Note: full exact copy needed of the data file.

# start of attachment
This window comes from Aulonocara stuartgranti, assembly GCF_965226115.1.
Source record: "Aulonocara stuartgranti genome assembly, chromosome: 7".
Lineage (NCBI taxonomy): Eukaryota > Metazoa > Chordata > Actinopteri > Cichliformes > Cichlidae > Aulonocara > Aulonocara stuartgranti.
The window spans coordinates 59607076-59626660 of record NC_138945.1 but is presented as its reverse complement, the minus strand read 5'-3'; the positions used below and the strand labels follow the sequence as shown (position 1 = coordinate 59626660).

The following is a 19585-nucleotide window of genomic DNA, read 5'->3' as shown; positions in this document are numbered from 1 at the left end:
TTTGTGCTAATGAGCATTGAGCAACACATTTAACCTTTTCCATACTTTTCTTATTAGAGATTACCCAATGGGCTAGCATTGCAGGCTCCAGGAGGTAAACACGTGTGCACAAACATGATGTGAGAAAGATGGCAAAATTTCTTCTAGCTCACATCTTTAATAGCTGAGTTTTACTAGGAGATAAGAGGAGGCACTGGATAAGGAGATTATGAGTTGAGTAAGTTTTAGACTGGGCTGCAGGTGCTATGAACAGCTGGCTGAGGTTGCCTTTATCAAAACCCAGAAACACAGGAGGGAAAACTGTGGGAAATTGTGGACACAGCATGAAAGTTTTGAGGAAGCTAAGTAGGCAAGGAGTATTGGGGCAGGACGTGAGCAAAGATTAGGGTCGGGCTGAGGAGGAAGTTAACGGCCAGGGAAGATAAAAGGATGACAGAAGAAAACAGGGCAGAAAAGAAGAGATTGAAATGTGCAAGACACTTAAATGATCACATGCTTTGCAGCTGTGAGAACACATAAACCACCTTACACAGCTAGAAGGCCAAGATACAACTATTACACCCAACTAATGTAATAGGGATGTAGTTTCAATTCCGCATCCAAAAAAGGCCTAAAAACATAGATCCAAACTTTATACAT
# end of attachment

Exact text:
This window comes from Aulonocara stuartgranti, assembly GCF_965226115.1.
Source record: "Aulonocara stuartgranti genome assembly, chromosome: 7".
Lineage (NCBI taxonomy): Eukaryota > Metazoa > Chordata > Actinopteri > Cichliformes > Cichlidae > Aulonocara > Aulonocara stuartgranti.
The window spans coordinates 59607076-59626660 of record NC_138945.1 but is presented as its reverse complement, the minus strand read 5'-3'; the positions used below and the strand labels follow the sequence as shown (position 1 = coordinate 59626660).

The following is a 19585-nucleotide window of genomic DNA, read 5'->3' as shown; positions in this document are numbered from 1 at the left end:
TTTGTGCTAATGAGCATTGAGCAACACATTTAACCTTTTCCATACTTTTCTTATTAGAGATTACCCAATGGGCTAGCATTGCAGGCTCCAGGAGGTAAACACGTGTGCACAAACATGATGTGAGAAAGATGGCAAAATTTCTTCTAGCTCACATCTTTAATAGCTGAGTTTTACTAGGAGATAAGAGGAGGCACTGGATAAGGAGATTATGAGTTGAGTAAGTTTTAGACTGGGCTGCAGGTGCTATGAACAGCTGGCTGAGGTTGCCTTTATCAAAACCCAGAAACACAGGAGGGAAAACTGTGGGAAATTGTGGACACAGCATGAAAGTTTTGAGGAAGCTAAGTAGGCAAGGAGTATTGGGGCAGGACGTGAGCAAAGATTAGGGTCGGGCTGAGGAGGAAGTTAACGGCCAGGGAAGATAAAAGGATGACAGAAGAAAACAGGGCAGAAAAGAAGAGATTGAAATGTGCAAGACACTTAAATGATCACATGCTTTGCAGCTGTGAGAACACATAAACCACCTTACACAGCTAGAAGGCCAAGATACAACTATTACACCCAACTAATGTAATAGGGATGTAGTTTCAATTCCGCATCCAAAAAAGGCCTAAAAACATAGATCCAAACTTTATACAT